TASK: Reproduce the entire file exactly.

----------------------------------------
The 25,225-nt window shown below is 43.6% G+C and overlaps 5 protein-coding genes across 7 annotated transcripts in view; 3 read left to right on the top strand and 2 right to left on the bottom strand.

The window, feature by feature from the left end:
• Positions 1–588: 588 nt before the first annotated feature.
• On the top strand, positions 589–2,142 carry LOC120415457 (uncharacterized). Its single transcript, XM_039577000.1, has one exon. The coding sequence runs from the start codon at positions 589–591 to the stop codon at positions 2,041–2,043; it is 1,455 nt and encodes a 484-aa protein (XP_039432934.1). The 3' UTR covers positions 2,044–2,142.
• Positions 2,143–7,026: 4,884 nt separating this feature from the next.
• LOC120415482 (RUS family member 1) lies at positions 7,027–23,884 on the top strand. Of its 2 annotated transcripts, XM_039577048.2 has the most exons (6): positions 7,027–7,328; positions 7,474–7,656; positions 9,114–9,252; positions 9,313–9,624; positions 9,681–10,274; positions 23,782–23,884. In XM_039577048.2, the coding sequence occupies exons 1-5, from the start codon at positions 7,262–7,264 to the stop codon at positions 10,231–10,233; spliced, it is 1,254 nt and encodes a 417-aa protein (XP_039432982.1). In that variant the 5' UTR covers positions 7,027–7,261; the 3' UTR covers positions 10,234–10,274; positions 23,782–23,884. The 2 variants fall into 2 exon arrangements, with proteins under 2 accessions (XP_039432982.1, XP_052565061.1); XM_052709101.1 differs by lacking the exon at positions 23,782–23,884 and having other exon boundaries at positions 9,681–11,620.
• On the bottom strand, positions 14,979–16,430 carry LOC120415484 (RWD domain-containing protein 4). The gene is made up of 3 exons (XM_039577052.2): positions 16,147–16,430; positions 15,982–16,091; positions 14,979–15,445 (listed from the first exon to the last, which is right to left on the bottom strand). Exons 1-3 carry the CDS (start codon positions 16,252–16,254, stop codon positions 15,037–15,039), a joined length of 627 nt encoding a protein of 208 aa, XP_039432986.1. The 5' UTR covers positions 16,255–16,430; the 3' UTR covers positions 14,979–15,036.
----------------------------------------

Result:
The 25,225-nt window shown below is 43.6% G+C and overlaps 5 protein-coding genes across 7 annotated transcripts in view; 3 read left to right on the top strand and 2 right to left on the bottom strand.

The window, feature by feature from the left end:
• Positions 1–588: 588 nt before the first annotated feature.
• On the top strand, positions 589–2,142 carry LOC120415457 (uncharacterized). Its single transcript, XM_039577000.1, has one exon. The coding sequence runs from the start codon at positions 589–591 to the stop codon at positions 2,041–2,043; it is 1,455 nt and encodes a 484-aa protein (XP_039432934.1). The 3' UTR covers positions 2,044–2,142.
• Positions 2,143–7,026: 4,884 nt separating this feature from the next.
• LOC120415482 (RUS family member 1) lies at positions 7,027–23,884 on the top strand. Of its 2 annotated transcripts, XM_039577048.2 has the most exons (6): positions 7,027–7,328; positions 7,474–7,656; positions 9,114–9,252; positions 9,313–9,624; positions 9,681–10,274; positions 23,782–23,884. In XM_039577048.2, the coding sequence occupies exons 1-5, from the start codon at positions 7,262–7,264 to the stop codon at positions 10,231–10,233; spliced, it is 1,254 nt and encodes a 417-aa protein (XP_039432982.1). In that variant the 5' UTR covers positions 7,027–7,261; the 3' UTR covers positions 10,234–10,274; positions 23,782–23,884. The 2 variants fall into 2 exon arrangements, with proteins under 2 accessions (XP_039432982.1, XP_052565061.1); XM_052709101.1 differs by lacking the exon at positions 23,782–23,884 and having other exon boundaries at positions 9,681–11,620.
• On the bottom strand, positions 14,979–16,430 carry LOC120415484 (RWD domain-containing protein 4). The gene is made up of 3 exons (XM_039577052.2): positions 16,147–16,430; positions 15,982–16,091; positions 14,979–15,445 (listed from the first exon to the last, which is right to left on the bottom strand). Exons 1-3 carry the CDS (start codon positions 16,252–16,254, stop codon positions 15,037–15,039), a joined length of 627 nt encoding a protein of 208 aa, XP_039432986.1. The 5' UTR covers positions 16,255–16,430; the 3' UTR covers positions 14,979–15,036.